In keeping with Holley Cantine’s wish that we make this volume as widely available as possible, we are pricing it low, and we are willing to provide a download key for a free download of this book to anyone who cannot afford even that.  Please e-mail geoff@betweenthelakes.com if you would like to avail yourself of this offer using the subject line “Prison Etiquette offer”.    161+ pages, in PDF format, download now for $2.50.

Prison Etiquette, ed. Cantine and Ranier (1950)

  • The 469 Ultra-Fashionables of America  --  A Social Guide Book and Register to Date

by C. W. de Lyon Nicholls (1912)  This volume of  what is now social history coincided with the beginning of the end of a hereditary upper class in the United States.  The Gilded Age was coming to an end, World War I was about to change everything, the automobile was already on the scene and prohibition was lurking, both about to become great social levelers, and the income tax was only one year in the future.  At this point in time, the 469 most socially important people in the nation could be – and herein are -- enumerated.   Yes, you will even today find some of the family names listed in this book are names to conjure with, but the lifestyle this book depicts was not much longer to be one to which American’s nouveau riche needed to aspire.  This nation’s attempt to create its own nobility was virtually at an end.  In PDF format, 118+ pages, download now for $4.75.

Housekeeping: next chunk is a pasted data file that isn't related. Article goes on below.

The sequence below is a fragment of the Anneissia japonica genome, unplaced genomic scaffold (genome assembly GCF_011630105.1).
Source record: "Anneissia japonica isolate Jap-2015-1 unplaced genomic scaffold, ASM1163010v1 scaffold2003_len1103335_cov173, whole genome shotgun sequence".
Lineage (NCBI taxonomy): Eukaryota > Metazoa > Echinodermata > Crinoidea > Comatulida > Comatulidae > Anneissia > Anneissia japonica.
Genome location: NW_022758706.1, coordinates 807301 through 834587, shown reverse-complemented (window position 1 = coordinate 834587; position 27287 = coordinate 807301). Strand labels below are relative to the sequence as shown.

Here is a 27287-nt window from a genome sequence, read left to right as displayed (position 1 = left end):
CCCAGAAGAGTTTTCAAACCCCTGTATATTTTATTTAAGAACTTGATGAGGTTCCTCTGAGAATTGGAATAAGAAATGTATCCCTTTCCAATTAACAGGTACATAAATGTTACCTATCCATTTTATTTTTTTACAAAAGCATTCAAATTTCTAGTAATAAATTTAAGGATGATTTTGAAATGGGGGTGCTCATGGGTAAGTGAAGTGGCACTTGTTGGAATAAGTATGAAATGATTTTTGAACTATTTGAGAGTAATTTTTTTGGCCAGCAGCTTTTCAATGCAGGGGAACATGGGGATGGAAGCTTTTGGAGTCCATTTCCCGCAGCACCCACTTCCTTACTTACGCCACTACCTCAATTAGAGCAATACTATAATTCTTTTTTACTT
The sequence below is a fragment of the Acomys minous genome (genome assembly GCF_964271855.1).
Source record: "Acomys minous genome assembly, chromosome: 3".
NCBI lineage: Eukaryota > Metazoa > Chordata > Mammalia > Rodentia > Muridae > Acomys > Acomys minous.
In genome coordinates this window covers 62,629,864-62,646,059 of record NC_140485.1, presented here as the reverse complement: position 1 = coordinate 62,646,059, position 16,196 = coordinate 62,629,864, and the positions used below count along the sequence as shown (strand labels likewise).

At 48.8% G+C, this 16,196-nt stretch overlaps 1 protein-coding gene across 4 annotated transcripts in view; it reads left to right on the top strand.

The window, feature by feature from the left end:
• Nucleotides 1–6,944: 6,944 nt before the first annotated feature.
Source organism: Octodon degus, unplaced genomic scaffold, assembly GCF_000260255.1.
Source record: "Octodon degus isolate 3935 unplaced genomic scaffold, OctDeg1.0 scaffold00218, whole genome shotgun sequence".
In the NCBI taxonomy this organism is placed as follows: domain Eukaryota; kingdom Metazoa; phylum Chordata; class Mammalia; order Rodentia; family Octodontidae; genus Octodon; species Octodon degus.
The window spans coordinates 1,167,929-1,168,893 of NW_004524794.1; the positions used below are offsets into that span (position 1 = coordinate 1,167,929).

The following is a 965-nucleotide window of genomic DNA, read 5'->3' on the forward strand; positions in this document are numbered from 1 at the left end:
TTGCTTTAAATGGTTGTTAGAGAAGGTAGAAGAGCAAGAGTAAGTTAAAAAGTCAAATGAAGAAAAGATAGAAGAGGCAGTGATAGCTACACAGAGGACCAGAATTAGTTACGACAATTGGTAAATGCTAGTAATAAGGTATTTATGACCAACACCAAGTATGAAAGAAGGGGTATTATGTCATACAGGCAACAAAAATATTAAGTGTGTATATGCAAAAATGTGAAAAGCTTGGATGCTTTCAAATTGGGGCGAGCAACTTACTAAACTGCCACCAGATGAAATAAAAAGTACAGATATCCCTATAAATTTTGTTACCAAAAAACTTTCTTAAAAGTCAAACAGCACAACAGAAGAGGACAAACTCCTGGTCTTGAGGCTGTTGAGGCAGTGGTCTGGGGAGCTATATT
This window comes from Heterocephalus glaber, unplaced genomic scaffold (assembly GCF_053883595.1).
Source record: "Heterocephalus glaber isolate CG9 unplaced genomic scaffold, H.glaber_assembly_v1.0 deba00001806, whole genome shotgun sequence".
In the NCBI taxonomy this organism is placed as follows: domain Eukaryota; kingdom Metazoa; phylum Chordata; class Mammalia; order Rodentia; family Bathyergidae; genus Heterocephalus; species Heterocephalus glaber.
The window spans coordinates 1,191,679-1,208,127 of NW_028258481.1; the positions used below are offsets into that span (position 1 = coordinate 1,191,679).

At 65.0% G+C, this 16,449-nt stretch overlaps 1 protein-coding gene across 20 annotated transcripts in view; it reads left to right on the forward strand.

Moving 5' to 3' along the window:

Ultra-Fashionables of America

 

  • The North Shore